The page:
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Sunday, April 21, 2024
Vote by mail

More than 50,000 Alachua County residents have requested mail-in ballots, and the number is growing. While voting by mail from the comfort of one’s home may reduce the spread of COVID-19, it poses new challenges to students in and outside of Gainesville.

Young people have the potential to make up the largest voting bloc in the U.S., but are historically among the lowest to cast a ballot. Without the accessibility or familiarity of on-campus polling for students who left the county, some fear that vote-by-mail may further dissuade young people from participating in the upcoming elections. 

Some fear that vote-by-mail may further dissuade college students from participating in the upcoming elections.

The Alligator spoke with local experts to learn how young people and first time voters by mail can ensure that their vote is cast. Here’s what you need to know.

With a majority of UF classes moving online, many students have left the county and returned home — some at the behest of the university. Voters still have time to request a mail-in-ballot to participate in Alachua County’s election from afar.

The last day to request a mail-in ballot is Aug. 8 at 5 p.m. You can request a ballot by the Vote Alachua website, in person, by mail, by telephone or by fax.

“If you tried to request a ballot for this election after that deadline, we can't mail you one,” said director of communications at the Supervisor of Elections office, TJ Pyche.

Mail-in voters must ensure that the signature on their ballot envelope matches the signature on record, according to Vote Alachua. Mismatched or missing signatures may mean the ballot won't be counted.

To check if the signature was accepted, voters can contact the elections office or click on the “My Registration Status” tab on the Vote Alachua website. If the signature doesn’t match, they must complete and return a “Vote-by-Mail Ballot Cure” Affidavit before 5 p.m. on the second day after an election.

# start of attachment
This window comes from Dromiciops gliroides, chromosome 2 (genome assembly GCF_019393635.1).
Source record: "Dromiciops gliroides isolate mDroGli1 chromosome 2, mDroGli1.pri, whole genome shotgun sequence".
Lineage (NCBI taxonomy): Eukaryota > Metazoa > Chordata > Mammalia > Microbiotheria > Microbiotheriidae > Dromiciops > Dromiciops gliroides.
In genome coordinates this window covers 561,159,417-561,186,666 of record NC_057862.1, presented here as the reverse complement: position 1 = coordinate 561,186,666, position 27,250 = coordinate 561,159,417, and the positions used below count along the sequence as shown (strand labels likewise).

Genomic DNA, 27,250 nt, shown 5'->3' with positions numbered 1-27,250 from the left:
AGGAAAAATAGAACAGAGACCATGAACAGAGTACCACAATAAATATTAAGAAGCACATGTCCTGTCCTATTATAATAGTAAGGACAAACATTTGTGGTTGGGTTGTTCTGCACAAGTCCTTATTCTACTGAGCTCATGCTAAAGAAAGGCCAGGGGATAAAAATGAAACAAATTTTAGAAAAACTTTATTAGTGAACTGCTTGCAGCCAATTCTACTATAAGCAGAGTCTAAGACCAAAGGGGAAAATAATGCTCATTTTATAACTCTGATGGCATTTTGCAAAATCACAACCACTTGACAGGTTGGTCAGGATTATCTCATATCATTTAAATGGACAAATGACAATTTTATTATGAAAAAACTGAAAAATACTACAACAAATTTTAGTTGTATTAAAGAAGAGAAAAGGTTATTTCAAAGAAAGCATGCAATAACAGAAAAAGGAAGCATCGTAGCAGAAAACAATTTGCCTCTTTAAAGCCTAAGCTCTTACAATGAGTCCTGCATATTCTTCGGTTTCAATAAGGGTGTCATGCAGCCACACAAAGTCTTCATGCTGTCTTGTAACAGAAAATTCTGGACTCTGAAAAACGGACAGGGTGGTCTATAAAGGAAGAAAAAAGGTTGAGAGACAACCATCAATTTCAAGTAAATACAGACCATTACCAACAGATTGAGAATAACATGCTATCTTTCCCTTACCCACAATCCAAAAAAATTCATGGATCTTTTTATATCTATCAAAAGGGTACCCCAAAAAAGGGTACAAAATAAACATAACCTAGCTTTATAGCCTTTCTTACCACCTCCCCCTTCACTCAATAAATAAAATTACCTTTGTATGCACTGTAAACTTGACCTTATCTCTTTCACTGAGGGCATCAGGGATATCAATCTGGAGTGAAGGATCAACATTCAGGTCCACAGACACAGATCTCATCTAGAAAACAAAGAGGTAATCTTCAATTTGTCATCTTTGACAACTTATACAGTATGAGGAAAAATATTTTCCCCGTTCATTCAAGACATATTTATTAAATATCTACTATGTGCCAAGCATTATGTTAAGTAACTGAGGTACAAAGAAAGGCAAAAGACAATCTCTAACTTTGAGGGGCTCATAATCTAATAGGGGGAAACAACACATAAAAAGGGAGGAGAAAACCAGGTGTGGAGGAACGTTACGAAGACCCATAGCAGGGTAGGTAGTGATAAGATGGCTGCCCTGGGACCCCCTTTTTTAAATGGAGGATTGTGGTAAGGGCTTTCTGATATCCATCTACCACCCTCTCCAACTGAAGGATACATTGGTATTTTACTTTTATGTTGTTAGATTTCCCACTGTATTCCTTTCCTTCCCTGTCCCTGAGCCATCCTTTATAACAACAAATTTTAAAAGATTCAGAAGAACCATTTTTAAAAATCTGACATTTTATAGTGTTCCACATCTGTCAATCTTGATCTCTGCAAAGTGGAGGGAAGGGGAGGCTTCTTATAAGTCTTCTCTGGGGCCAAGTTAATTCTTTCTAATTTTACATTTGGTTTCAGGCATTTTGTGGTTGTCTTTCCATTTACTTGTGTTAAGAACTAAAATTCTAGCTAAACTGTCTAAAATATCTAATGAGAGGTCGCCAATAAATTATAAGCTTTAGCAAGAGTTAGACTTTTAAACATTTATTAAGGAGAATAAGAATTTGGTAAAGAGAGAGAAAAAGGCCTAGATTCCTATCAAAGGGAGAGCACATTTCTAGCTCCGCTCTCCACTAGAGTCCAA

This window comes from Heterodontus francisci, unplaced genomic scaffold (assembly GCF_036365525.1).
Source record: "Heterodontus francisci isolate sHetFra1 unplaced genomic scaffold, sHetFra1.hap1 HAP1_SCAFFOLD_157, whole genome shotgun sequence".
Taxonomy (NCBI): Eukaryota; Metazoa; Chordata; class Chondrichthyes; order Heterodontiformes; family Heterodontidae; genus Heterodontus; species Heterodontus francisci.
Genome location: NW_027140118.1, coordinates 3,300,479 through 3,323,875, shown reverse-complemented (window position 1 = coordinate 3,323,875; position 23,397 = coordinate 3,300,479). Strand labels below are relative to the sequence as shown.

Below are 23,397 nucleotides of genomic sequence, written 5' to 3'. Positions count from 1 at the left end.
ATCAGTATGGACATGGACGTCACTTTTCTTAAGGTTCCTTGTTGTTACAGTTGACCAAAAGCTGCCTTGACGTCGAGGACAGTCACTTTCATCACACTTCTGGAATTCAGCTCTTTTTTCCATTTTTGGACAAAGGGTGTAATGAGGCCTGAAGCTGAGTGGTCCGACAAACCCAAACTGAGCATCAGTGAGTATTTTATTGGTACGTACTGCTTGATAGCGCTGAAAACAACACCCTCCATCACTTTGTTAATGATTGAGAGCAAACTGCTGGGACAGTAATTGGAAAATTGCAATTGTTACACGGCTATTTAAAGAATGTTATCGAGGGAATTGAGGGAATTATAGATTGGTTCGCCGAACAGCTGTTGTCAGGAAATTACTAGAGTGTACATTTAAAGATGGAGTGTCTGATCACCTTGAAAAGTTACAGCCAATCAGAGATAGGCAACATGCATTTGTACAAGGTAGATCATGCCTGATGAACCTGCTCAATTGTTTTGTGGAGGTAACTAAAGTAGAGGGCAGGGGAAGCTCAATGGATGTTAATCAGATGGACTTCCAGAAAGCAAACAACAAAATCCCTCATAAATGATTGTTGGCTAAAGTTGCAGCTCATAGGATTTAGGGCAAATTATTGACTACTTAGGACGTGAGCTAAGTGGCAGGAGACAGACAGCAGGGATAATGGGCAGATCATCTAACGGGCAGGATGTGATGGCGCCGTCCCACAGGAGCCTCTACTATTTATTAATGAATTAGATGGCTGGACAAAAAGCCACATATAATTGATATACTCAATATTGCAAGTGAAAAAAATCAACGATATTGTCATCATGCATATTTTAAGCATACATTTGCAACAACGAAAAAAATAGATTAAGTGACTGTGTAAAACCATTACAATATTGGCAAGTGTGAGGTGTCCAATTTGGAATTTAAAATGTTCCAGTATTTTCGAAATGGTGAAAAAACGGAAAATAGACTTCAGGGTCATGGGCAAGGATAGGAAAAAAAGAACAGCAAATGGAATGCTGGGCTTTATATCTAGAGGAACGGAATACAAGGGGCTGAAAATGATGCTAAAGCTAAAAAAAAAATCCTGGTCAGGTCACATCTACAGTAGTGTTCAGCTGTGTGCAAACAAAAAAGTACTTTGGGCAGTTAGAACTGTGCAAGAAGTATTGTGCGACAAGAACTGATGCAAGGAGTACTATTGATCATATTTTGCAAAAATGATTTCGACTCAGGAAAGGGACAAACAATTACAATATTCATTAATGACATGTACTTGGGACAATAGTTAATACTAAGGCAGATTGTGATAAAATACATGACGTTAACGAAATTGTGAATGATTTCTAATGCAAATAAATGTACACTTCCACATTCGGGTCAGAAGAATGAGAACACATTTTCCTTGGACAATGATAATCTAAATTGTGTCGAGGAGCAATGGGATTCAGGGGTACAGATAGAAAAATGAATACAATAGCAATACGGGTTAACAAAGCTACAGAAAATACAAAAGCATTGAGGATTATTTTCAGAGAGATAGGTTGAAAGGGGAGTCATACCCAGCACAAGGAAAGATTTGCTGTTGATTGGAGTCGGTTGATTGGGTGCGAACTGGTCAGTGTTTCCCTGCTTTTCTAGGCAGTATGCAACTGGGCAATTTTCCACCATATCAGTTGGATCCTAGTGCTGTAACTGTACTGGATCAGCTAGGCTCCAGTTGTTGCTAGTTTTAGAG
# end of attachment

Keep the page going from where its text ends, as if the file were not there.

Voters may deliver the affidavit to the Supervisor of Elections in person, by mail, email or fax. They must enclose or attach a copy of identification.

Pyche advises voters to mail their ballots at least a week prior to the primary election day.

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Pamela Goodman, the former President of the League of Women Voters in Florida, agreed. The system is going to be extremely overburdened, she said — more so than it ever has before. Voters shouldn’t delay returning their mail-in ballot.

Goodman encourages registered voters to utilize the registration status tool on the Vote Alachua website to track your mail-in ballots.

“One mistake can rule your vote invalid,” Goodman said. “That’s why it’s really important to be an educated voter and exercise your rights and responsibilities. We want your vote to count.”

Voters who are concerned about the reliability of the postal system have the option to drop off their ballot at any early voting location from Aug. 3 to Aug. 15, 9 a.m. to 6 p.m. or at the 24-hour drop box at the main entrance at the Supervisor of Elections office.

Alachua County Supervisor of Elections Office, 515 N. Main St., Suite 100, Gainesville

Tower Road Branch Library, 3020 SW 75th St., Gainesville

Millhopper Branch Library, 3145 NW 43rd St., Gainesville

Legacy Park Multipurpose Center, 15400 Peggy Road, Alachua

Orange Heights Baptist Church, 16700 NE SR 26, Hawthorne

J. Wayne Reitz Union, 655 Reitz Union Drive, Ground Floor of the Career Connections Center, University of Florida Campus, Gainesville

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